To overcome this, many large food and beverage companies are acquiring brands with a fresher image. According to Mergermarket’s Global M&A Report, 2017 was a record-breaking year for deals in the consumer segment, with transactions reaching a combined worth of $149.8 billion. In the U.S., merger and acquisition activity in the food and beverage segment saw a five-year high for number of deals with 195 transactions worth a total of $50.8 Billion. Globally, activity was also high, with 856 transactions worth a total of $142.4 Billion USD, also a five-year high. The U.S. accounted for 22.8 percent of global deals, its highest share in the last five years. As of now, 2018 appears to be on a similar trajectory.

Agility Required

Food companies know they must be quick to seize market share in new arenas — or risk being shut out. More and more start-ups are breaking into the industry as artisan foods, craft beers and one-of-a-kind restaurants cater to providing patrons with Instagram-worthy meals. E-commerce also allows small companies to reach consumers with a variety of dietary restraints, from gluten-free to low-carb.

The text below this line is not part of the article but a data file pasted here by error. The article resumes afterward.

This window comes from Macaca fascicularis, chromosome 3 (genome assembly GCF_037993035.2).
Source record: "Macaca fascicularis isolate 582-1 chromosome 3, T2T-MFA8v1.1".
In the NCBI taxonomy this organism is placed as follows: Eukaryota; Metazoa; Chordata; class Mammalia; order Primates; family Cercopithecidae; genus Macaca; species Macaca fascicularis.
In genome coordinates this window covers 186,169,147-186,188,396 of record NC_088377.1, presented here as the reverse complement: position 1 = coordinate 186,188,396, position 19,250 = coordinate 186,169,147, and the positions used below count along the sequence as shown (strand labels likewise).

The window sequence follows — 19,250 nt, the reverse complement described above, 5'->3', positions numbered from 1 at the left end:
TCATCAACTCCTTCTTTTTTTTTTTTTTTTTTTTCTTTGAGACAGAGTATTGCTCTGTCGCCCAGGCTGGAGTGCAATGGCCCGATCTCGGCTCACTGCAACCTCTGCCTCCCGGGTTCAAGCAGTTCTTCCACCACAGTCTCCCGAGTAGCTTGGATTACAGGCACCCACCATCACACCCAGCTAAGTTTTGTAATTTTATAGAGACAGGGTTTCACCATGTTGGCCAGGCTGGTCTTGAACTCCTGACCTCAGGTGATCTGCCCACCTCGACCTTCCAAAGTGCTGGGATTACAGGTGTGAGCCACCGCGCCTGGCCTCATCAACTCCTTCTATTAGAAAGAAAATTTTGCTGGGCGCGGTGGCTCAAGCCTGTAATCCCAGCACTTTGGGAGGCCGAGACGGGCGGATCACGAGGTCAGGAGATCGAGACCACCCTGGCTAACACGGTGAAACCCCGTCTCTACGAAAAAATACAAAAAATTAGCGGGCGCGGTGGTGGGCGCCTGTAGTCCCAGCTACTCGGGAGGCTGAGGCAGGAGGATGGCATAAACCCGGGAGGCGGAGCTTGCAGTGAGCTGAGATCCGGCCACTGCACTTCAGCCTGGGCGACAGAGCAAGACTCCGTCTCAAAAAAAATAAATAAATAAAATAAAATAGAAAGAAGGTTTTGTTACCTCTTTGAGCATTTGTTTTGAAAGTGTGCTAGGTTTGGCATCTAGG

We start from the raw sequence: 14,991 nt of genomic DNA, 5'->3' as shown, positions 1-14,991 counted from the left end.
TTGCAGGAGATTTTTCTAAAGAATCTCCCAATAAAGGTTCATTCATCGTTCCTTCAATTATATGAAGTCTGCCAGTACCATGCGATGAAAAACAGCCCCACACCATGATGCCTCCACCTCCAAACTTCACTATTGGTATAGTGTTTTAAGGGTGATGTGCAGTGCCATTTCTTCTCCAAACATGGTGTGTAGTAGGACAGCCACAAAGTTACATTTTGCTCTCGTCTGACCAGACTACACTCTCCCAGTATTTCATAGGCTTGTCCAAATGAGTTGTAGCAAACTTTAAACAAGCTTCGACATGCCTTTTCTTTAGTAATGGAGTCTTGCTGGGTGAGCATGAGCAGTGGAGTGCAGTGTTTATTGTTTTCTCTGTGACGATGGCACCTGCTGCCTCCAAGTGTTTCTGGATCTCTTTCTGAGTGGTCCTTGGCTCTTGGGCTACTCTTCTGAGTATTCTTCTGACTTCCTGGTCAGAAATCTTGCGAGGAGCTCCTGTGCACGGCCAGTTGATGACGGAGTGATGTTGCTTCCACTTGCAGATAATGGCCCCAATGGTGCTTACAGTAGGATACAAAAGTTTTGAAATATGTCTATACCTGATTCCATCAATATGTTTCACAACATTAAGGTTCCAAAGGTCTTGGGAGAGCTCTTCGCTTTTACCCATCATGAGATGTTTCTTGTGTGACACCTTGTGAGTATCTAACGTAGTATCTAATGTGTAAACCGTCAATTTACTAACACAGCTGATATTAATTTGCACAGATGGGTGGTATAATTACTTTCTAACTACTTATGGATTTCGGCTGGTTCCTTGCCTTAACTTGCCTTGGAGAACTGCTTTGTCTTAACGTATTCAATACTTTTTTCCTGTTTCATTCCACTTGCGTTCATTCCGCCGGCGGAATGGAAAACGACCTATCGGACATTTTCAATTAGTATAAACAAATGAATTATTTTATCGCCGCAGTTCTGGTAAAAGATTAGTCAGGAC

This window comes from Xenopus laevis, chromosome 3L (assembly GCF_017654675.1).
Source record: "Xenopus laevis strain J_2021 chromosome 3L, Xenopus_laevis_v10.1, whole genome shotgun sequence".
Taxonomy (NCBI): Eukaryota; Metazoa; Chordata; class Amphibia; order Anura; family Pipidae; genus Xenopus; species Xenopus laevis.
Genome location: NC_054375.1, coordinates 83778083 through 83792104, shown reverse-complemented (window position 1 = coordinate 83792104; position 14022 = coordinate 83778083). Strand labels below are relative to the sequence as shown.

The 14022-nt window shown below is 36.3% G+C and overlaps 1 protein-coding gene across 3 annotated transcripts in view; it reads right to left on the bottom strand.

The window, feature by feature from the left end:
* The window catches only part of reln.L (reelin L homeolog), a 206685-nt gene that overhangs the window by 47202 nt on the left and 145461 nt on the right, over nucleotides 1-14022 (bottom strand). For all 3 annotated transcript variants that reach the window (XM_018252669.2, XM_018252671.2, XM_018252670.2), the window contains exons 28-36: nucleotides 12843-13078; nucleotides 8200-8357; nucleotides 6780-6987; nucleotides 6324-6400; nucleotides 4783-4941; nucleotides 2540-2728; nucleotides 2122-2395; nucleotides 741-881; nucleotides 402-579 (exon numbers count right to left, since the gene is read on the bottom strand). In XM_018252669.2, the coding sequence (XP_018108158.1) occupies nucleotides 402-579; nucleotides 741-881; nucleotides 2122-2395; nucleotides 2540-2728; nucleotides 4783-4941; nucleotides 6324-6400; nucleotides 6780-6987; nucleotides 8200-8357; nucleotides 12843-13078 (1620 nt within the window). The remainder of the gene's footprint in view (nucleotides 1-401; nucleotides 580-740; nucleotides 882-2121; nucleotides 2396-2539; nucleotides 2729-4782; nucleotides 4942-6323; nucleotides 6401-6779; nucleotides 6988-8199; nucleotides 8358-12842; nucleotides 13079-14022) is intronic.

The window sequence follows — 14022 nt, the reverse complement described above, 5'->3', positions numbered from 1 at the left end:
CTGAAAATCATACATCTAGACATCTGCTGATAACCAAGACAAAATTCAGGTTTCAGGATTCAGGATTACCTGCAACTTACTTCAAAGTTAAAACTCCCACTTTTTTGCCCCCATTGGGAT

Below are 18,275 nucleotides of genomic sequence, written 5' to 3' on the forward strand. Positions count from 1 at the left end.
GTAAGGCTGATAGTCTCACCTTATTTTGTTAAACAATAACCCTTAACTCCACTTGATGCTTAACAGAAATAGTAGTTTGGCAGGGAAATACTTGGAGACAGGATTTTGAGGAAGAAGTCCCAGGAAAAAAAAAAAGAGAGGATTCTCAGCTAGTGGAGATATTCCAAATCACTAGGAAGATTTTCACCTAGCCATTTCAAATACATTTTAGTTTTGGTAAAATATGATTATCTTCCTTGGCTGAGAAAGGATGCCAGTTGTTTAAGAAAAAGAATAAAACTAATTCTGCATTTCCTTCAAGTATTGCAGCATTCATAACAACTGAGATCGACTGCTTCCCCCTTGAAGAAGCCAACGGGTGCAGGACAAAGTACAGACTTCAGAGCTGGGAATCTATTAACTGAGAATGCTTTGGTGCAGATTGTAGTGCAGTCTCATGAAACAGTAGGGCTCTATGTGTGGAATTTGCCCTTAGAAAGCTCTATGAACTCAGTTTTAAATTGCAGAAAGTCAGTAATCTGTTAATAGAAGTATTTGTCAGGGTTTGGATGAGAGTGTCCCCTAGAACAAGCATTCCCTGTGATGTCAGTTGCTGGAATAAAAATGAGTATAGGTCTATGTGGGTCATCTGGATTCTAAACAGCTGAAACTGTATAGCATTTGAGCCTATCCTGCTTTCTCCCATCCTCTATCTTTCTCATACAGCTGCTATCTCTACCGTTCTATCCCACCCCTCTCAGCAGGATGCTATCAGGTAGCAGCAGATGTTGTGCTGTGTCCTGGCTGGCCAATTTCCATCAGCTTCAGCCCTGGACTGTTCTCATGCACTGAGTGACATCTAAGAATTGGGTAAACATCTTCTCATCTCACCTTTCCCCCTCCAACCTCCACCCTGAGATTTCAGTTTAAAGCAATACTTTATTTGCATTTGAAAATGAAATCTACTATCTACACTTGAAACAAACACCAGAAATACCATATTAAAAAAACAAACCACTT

The food and beverage industry has become an intricate mosaic of highly specialized products responding to micro-interests. This means new thinking is required from research and development; acceptance of change must come from the C-suite, and operational-level agility must be embedded in processes. For instance, robotics can be easily re-programmed to packaging machinery which can be reconfigured to accommodate family-size containers or snack-and-go portions.

Beyond the production floor, flexible supply chain conduits are also a must-have. Manufacturers must be able to source a wide variety of raw resources, including branching into some area which may have previously been uncharted zones, such as neuro-nutrition and meat substitutes.   

M&A Is The Fast-Track To Realignment

Food and beverage companies turn to M&A activities as a shortcut to realign their product portfolio, change their brand image, or branch into new markets. UK-based Reckitt Benckiser Group invested $17.8 Billion USD in U.S.-based Mead Johnson & Company as a way to get into the infant formula market.